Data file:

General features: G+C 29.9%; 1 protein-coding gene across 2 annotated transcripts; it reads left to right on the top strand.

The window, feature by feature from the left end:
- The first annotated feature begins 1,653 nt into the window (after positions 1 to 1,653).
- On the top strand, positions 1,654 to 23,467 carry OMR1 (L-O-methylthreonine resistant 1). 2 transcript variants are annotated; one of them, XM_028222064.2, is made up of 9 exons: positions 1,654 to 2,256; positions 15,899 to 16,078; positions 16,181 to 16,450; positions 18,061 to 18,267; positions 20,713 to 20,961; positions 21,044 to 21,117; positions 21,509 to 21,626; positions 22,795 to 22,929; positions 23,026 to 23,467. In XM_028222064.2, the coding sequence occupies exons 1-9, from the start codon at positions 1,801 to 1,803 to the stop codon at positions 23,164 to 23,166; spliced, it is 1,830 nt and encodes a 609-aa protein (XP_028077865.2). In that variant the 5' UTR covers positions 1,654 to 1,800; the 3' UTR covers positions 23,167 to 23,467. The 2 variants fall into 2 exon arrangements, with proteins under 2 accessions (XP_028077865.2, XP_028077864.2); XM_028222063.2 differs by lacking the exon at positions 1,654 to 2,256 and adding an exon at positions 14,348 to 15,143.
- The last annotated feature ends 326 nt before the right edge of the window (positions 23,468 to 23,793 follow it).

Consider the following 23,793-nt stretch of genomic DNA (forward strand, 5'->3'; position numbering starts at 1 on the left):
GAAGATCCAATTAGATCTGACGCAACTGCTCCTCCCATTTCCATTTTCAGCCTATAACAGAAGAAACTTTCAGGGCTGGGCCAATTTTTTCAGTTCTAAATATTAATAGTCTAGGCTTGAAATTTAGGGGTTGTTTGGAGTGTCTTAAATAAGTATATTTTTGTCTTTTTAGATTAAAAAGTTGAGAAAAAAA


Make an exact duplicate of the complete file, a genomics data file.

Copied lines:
General features: G+C 29.9%; 1 protein-coding gene across 2 annotated transcripts; it reads left to right on the top strand.

The window, feature by feature from the left end:
- The first annotated feature begins 1,653 nt into the window (after positions 1 to 1,653).
- On the top strand, positions 1,654 to 23,467 carry OMR1 (L-O-methylthreonine resistant 1). 2 transcript variants are annotated; one of them, XM_028222064.2, is made up of 9 exons: positions 1,654 to 2,256; positions 15,899 to 16,078; positions 16,181 to 16,450; positions 18,061 to 18,267; positions 20,713 to 20,961; positions 21,044 to 21,117; positions 21,509 to 21,626; positions 22,795 to 22,929; positions 23,026 to 23,467. In XM_028222064.2, the coding sequence occupies exons 1-9, from the start codon at positions 1,801 to 1,803 to the stop codon at positions 23,164 to 23,166; spliced, it is 1,830 nt and encodes a 609-aa protein (XP_028077865.2). In that variant the 5' UTR covers positions 1,654 to 1,800; the 3' UTR covers positions 23,167 to 23,467. The 2 variants fall into 2 exon arrangements, with proteins under 2 accessions (XP_028077865.2, XP_028077864.2); XM_028222063.2 differs by lacking the exon at positions 1,654 to 2,256 and adding an exon at positions 14,348 to 15,143.
- The last annotated feature ends 326 nt before the right edge of the window (positions 23,468 to 23,793 follow it).

Consider the following 23,793-nt stretch of genomic DNA (forward strand, 5'->3'; position numbering starts at 1 on the left):
GAAGATCCAATTAGATCTGACGCAACTGCTCCTCCCATTTCCATTTTCAGCCTATAACAGAAGAAACTTTCAGGGCTGGGCCAATTTTTTCAGTTCTAAATATTAATAGTCTAGGCTTGAAATTTAGGGGTTGTTTGGAGTGTCTTAAATAAGTATATTTTTGTCTTTTTAGATTAAAAAGTTGAGAAAAAAA